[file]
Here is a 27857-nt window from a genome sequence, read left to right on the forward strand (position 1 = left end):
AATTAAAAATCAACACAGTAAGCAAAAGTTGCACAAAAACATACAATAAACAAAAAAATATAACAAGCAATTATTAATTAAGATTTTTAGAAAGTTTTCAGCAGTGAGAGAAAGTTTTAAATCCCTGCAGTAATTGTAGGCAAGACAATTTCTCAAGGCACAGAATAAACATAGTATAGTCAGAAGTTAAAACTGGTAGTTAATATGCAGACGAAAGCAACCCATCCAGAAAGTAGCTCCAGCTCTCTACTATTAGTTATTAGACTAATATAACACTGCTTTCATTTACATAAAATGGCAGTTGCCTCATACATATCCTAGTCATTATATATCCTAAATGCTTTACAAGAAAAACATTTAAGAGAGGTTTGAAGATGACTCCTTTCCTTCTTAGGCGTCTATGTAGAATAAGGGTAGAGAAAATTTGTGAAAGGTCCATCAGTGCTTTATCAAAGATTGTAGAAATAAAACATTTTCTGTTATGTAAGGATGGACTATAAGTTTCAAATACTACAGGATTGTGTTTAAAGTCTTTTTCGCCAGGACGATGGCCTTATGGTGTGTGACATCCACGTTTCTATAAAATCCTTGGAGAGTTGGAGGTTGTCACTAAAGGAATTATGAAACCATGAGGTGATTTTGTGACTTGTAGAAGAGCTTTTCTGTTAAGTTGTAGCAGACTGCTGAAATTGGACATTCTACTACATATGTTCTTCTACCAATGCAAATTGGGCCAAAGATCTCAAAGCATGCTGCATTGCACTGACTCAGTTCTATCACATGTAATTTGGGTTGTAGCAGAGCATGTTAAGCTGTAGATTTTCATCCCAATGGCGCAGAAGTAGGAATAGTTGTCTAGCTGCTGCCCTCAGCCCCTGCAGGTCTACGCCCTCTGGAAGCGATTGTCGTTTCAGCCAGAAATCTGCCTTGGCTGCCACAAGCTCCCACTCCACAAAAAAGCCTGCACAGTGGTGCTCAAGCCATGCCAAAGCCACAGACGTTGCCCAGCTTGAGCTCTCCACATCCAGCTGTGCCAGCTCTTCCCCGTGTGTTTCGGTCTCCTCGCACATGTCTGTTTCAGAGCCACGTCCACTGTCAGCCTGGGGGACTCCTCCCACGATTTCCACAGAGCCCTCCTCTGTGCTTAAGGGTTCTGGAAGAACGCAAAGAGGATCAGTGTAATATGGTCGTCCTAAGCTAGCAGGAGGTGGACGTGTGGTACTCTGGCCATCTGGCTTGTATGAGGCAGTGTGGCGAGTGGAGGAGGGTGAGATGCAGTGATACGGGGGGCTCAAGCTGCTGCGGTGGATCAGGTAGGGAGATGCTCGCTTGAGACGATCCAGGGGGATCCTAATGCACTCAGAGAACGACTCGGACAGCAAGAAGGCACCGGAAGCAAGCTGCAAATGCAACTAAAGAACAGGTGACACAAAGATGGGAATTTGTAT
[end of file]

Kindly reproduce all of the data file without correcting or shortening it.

Here is a 27857-nt window from a genome sequence, read left to right on the forward strand (position 1 = left end):
AATTAAAAATCAACACAGTAAGCAAAAGTTGCACAAAAACATACAATAAACAAAAAAATATAACAAGCAATTATTAATTAAGATTTTTAGAAAGTTTTCAGCAGTGAGAGAAAGTTTTAAATCCCTGCAGTAATTGTAGGCAAGACAATTTCTCAAGGCACAGAATAAACATAGTATAGTCAGAAGTTAAAACTGGTAGTTAATATGCAGACGAAAGCAACCCATCCAGAAAGTAGCTCCAGCTCTCTACTATTAGTTATTAGACTAATATAACACTGCTTTCATTTACATAAAATGGCAGTTGCCTCATACATATCCTAGTCATTATATATCCTAAATGCTTTACAAGAAAAACATTTAAGAGAGGTTTGAAGATGACTCCTTTCCTTCTTAGGCGTCTATGTAGAATAAGGGTAGAGAAAATTTGTGAAAGGTCCATCAGTGCTTTATCAAAGATTGTAGAAATAAAACATTTTCTGTTATGTAAGGATGGACTATAAGTTTCAAATACTACAGGATTGTGTTTAAAGTCTTTTTCGCCAGGACGATGGCCTTATGGTGTGTGACATCCACGTTTCTATAAAATCCTTGGAGAGTTGGAGGTTGTCACTAAAGGAATTATGAAACCATGAGGTGATTTTGTGACTTGTAGAAGAGCTTTTCTGTTAAGTTGTAGCAGACTGCTGAAATTGGACATTCTACTACATATGTTCTTCTACCAATGCAAATTGGGCCAAAGATCTCAAAGCATGCTGCATTGCACTGACTCAGTTCTATCACATGTAATTTGGGTTGTAGCAGAGCATGTTAAGCTGTAGATTTTCATCCCAATGGCGCAGAAGTAGGAATAGTTGTCTAGCTGCTGCCCTCAGCCCCTGCAGGTCTACGCCCTCTGGAAGCGATTGTCGTTTCAGCCAGAAATCTGCCTTGGCTGCCACAAGCTCCCACTCCACAAAAAAGCCTGCACAGTGGTGCTCAAGCCATGCCAAAGCCACAGACGTTGCCCAGCTTGAGCTCTCCACATCCAGCTGTGCCAGCTCTTCCCCGTGTGTTTCGGTCTCCTCGCACATGTCTGTTTCAGAGCCACGTCCACTGTCAGCCTGGGGGACTCCTCCCACGATTTCCACAGAGCCCTCCTCTGTGCTTAAGGGTTCTGGAAGAACGCAAAGAGGATCAGTGTAATATGGTCGTCCTAAGCTAGCAGGAGGTGGACGTGTGGTACTCTGGCCATCTGGCTTGTATGAGGCAGTGTGGCGAGTGGAGGAGGGTGAGATGCAGTGATACGGGGGGCTCAAGCTGCTGCGGTGGATCAGGTAGGGAGATGCTCGCTTGAGACGATCCAGGGGGATCCTAATGCACTCAGAGAACGACTCGGACAGCAAGAAGGCACCGGAAGCAAGCTGCAAATGCAACTAAAGAACAGGTGACACAAAGATGGGAATTTGTAT